Life Goes on: Hard Bread and Lyricism on the Island of the Sponge Divers


  • Julia Martin University of the Western Cape



On the Aegean island of Kalymnos they make hard bread. The koulouria baked each morning on Symi are rings of white dough coated with sesame seeds, crisp on the outside, soft in the middle, and stale by midday. But the distinctive bread of Kalymnos, krithini kouloura or paximadia, is a rusk made of tough barley flour fermented with anise and mastic, and slow- baked to an unrelenting hardness to last six months at sea. The people too have a reputation for being tough, divers especially. Much of the mountainous island is rock, and in the Kalymnian stories of sponge diving, there’s a special pride in qualities of extreme endurance. Since the divers had always been champions whose manhood was intimately linked to acts of daring, once the deep-sea diving suit they called the skafandro, the man-boat, became available in the mid-1860s, the modern dangers of the new diving tech were easily assimilated into an old code of heroism. Or at least this was how it seemed to the cultural anthropologist H. Russell Bernard when he studied the Kalymnian sponge fishing industry in the 1960s.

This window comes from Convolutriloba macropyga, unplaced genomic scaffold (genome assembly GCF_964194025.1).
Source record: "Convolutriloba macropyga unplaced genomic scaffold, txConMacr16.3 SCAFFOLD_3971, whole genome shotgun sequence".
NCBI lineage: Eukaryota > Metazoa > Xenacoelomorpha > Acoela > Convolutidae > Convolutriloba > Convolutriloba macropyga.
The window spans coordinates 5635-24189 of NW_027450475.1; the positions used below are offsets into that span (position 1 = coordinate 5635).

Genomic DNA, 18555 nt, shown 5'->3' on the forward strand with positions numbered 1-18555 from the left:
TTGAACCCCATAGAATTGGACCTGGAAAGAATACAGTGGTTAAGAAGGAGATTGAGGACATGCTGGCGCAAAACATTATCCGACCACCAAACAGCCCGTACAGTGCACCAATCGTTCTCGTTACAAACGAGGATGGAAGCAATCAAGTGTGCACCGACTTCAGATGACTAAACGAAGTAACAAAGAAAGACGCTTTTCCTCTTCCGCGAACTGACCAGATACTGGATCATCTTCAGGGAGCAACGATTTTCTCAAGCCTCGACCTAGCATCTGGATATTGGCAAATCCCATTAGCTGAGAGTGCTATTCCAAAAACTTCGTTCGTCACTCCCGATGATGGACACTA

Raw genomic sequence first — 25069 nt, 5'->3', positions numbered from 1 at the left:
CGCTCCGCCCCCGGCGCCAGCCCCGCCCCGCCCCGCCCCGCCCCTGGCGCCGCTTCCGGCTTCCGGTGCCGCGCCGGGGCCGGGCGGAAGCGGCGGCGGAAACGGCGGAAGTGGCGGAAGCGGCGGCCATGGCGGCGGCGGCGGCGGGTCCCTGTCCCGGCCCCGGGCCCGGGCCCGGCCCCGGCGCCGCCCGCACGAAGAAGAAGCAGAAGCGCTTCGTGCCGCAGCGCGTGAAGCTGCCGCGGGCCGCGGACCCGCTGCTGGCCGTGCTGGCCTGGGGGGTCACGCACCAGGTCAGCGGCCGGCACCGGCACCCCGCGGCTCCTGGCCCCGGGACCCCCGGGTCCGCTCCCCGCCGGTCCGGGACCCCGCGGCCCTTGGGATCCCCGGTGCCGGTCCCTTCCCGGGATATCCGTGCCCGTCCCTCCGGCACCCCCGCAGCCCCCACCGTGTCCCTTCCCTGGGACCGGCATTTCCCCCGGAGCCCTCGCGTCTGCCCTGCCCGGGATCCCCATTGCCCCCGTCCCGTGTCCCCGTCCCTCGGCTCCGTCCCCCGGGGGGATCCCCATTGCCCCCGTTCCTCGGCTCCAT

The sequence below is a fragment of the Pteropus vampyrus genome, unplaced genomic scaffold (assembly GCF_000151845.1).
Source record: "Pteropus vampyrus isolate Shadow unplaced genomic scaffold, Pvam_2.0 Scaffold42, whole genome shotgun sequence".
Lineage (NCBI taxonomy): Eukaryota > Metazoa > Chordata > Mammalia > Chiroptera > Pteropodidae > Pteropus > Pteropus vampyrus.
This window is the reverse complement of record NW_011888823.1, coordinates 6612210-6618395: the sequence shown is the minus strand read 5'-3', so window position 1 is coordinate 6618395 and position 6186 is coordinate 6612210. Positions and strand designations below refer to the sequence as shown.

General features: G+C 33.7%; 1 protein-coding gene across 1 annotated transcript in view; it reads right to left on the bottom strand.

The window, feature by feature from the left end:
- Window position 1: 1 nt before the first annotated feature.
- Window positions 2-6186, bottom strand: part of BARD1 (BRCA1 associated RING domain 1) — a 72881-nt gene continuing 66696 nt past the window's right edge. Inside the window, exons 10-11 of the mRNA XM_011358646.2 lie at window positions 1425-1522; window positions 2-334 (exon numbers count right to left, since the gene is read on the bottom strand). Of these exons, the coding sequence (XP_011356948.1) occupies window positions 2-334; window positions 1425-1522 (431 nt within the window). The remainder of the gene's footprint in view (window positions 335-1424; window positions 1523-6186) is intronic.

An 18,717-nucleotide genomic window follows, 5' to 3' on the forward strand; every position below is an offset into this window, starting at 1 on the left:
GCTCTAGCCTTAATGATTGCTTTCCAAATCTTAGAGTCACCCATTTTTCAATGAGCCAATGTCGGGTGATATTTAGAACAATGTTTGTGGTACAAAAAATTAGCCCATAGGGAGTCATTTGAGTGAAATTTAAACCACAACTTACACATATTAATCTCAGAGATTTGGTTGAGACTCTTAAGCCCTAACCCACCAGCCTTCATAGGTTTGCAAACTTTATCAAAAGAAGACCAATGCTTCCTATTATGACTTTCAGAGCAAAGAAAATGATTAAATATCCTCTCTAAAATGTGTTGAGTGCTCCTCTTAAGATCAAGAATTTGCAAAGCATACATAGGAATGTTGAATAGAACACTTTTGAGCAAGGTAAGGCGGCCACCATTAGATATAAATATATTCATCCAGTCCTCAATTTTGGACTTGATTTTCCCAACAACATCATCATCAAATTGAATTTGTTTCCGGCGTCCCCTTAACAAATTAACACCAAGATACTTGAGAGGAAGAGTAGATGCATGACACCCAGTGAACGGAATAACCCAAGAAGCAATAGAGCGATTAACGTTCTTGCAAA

How to Cite

Martin, J. (2024). Life Goes on: Hard Bread and Lyricism on the Island of the Sponge Divers. Multilingual Margins: A Journal of Multilingualism from the Periphery, 10(1).